Commentary

Frank Deserves Credit for Push to Cut Defense Spending

As a member of the Sustainable Defense Task Force that Sean Bielat criticized on these pages (“Defense Policy Frank’s Way Would Be Naive,” June 25), I write to respond to his attacks and confusion about U.S. defense policy. As a Massachusetts resident born and raised in the 4th District, I also write to defend Congressman Barney Frank.

Let’s first get the facts straight, since Bielat didn’t. Frank organized an intentionally diverse group of defense policy experts to find ways to save money in the Pentagon budget (a goal Bielat supports) and cut the deficit. We came up with possible cuts totaling almost $100 billion a year for 10 years. Frank did not tell us what to include and does not endorse everything we did. With Republicans Walter Jones of North Carolina and Ron Paul of Texas, he is circulating a letter for his colleagues’ signature saying they will not vote for any deficit reduction package without defense spending cuts.

The congressman did all this because no one else had. Given his labors with financial services legislation, and the likelihood that the report would invite cheap shots from the right, he deserves great credit for leading the charge.

Bielat says that Frank isn’t qualified to talk about defense because he never served in the military, got an advanced degree on the subject or worked in the defense industry.

We should all honor the service of Marines like Bielat. We shouldn’t ignore his views on defense spending because he is a defense contractor. But we should not leave decisions to defense spending to those that live off it. The truth is that decisions about defense spending have been dominated by those that fit Bielat’s expertise criteria. What that has gotten us is out-of-control Pentagon spending and endless war.

The U.S. defense budget is the business of the American people. We pay for it. The constitution grants our elected representative the power of the purse. We need more representatives who use that power to look after the national interest, rather than chasing bucks for their districts and avoiding responsibility for deficits.

The report ought to be judged by its argument, not its authors. Bielat trashes us, but makes no coherent criticism of the report (it’s not clear that he’s read it) and does not say what he disagrees with in it.

Bielat says Frank is hypocritical for voting to fund a second engine for the Joint Strike Fighter (not the Joint Strike Force, as Bielat calls it). But he fails to point out that the report calls for canceling the entire aircraft program, including the second engine. Frank supports this recommendation, but argues that if you keep the program, you should have an engine competition to drive down cost.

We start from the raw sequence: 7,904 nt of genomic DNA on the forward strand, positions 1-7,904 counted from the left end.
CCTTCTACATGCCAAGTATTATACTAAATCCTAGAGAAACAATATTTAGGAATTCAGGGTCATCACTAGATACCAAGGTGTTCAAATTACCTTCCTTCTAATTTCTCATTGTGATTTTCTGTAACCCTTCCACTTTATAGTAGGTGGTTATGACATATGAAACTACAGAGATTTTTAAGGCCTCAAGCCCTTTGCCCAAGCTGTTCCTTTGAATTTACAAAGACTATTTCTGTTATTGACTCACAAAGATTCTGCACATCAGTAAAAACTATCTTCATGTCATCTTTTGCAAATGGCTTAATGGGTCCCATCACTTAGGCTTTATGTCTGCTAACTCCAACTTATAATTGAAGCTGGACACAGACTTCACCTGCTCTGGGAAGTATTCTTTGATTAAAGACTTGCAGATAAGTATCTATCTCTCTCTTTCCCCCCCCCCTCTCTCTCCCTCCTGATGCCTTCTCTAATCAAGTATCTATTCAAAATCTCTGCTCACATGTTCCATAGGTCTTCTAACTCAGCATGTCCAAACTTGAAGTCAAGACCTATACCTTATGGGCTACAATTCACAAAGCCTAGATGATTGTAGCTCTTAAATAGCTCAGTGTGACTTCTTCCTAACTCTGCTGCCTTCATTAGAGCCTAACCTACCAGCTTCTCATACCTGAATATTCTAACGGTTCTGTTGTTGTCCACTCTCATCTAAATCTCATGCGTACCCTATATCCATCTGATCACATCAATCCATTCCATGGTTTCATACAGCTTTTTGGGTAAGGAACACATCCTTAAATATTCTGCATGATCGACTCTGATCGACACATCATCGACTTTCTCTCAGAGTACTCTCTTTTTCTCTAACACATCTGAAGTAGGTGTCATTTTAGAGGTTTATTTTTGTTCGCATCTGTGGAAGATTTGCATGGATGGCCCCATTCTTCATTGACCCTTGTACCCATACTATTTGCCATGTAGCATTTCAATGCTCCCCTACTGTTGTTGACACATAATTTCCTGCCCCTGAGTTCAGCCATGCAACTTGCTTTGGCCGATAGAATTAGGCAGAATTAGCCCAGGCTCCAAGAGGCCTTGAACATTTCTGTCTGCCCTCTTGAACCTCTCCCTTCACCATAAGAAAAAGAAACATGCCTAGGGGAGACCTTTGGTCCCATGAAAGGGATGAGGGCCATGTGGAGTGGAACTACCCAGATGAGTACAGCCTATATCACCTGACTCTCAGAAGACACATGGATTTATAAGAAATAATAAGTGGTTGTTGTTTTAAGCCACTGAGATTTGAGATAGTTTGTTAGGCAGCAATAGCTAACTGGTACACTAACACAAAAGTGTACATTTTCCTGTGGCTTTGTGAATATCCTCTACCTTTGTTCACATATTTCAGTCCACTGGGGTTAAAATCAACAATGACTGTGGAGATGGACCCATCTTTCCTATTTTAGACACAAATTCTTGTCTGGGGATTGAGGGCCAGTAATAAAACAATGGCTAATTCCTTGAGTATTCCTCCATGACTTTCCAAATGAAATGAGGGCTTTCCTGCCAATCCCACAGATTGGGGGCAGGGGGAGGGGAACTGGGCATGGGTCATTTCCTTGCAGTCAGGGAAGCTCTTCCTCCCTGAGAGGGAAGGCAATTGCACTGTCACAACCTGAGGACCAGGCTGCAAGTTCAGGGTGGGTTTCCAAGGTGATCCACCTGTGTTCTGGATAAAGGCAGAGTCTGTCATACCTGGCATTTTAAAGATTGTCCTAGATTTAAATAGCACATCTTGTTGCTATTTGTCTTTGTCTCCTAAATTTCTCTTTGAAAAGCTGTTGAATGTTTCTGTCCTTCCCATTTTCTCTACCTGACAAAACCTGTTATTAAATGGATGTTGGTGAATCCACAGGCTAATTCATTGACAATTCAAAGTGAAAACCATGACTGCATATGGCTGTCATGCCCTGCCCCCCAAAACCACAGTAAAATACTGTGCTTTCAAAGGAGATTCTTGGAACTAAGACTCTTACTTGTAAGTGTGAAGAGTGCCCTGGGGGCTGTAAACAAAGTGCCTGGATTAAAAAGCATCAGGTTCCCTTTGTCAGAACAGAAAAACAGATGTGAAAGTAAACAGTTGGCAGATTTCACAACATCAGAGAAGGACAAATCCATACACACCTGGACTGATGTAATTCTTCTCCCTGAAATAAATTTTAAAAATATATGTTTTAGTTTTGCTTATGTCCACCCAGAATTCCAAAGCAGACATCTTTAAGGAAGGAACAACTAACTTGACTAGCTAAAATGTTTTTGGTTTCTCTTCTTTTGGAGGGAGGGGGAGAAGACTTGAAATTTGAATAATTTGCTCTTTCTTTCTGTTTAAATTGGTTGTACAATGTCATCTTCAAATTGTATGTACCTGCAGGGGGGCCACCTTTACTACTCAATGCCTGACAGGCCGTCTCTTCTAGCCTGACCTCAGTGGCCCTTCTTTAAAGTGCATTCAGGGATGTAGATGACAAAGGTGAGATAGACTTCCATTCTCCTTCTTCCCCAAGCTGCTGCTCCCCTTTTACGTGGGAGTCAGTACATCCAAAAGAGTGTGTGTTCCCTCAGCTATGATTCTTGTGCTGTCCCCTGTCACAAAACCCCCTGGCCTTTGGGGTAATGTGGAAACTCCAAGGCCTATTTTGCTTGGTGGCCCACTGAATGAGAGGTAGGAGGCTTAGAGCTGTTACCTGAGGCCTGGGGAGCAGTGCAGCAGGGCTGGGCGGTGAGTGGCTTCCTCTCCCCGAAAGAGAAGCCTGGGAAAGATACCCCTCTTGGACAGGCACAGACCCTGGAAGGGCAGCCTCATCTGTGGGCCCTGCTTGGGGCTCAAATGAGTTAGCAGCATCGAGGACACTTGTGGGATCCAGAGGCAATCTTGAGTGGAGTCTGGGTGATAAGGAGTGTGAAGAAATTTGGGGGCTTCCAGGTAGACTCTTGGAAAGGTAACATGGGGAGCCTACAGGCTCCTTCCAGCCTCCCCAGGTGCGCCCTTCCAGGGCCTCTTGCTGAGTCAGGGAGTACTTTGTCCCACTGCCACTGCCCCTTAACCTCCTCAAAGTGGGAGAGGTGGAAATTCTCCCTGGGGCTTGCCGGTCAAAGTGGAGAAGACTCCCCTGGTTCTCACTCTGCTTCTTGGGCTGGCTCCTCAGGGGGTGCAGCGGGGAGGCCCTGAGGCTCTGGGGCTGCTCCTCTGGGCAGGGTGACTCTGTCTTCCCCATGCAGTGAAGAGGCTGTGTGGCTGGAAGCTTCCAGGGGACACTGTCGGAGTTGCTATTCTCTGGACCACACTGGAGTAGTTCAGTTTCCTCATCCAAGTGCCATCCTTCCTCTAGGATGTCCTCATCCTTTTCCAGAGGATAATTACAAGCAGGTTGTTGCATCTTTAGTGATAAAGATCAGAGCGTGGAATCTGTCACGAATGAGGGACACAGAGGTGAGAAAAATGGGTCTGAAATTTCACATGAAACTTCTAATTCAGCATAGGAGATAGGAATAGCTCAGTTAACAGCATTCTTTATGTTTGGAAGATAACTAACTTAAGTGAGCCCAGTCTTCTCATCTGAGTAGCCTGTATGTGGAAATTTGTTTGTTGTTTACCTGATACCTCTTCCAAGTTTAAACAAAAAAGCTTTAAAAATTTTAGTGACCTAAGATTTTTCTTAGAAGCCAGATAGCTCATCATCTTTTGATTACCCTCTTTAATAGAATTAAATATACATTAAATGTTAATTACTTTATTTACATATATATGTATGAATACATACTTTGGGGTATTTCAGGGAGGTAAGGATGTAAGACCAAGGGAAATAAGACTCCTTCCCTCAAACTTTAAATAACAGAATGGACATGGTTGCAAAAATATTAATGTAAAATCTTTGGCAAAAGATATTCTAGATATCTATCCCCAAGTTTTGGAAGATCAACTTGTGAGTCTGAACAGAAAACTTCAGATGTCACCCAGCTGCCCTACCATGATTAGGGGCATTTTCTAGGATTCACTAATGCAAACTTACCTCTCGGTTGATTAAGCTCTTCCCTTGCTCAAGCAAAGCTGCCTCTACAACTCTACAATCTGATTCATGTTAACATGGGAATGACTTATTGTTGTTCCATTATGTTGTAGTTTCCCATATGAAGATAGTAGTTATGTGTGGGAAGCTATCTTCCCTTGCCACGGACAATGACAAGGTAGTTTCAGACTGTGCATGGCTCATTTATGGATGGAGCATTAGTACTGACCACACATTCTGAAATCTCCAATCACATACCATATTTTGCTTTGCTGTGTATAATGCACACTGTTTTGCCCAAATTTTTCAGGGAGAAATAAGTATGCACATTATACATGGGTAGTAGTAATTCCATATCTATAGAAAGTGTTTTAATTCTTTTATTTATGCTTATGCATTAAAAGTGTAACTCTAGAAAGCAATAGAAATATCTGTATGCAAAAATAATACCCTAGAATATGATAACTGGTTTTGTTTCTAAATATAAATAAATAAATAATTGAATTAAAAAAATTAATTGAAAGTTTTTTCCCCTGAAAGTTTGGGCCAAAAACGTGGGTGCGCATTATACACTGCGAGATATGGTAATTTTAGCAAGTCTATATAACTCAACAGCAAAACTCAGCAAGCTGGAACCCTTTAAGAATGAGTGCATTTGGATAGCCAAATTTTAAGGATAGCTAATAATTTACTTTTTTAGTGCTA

Bielat says new threats will emerge. We agree. The cuts we advocate amount to only around 20 percent of the non-war budget. That would leave us with a defense budget roughly equivalent, in real, inflation-adjusted terms, to what we spent under President Ronald Reagan in 1982, far higher than in most Cold War years. We would still spend more researching and developing new weapons and vehicles than any nation other than China spends on its entire military.

Bielat implies that we didn’t consider China’s economic growth when discussing its military spending. But China spends roughly 2 percent of its gross domestic product on its military out of an economy less than one-third the size of ours. We spend almost five percent. Under the doubly unlikely scenario that Congress enacts all our recommended cuts and China’s economic output and military spending continue their fast growth, in 20 years, China will still be far behind us in military spending and capability. And the best way to prepare for rivals in the long term is to keep our economy strong and innovative, lessening the burden of spending and debt.

Those of us who want a more restrained defense posture are used to people like Bielat calling us “pacifists” and “isolationists.” But the report envisions a nation that fights fewer wars, not none. I cannot speak for all the task force members, but unlike isolationists, I am for increasing trade, immigration and cultural exchange. I want the United States to engage the world without dominating it with our military.

Bielat attacks task force member Paul Martin for being an environmentalist who works for Peace Action and wants “philosophical change at the Pentagon.” Apparently Bielat thinks that such views make you a heretic that serious people should ignore. Barney Frank apparently disagrees, having noticed that current philosophy has our military playing the fiscally reckless role of policing the world and fighting endless occupational wars that provide no clear benefit to Americans

Benjamin H. Friedman is a Ph.D. candidate in political science at the Massachusetts Institute of Technology and a research fellow in defense and homeland security studies at the Cato Institute.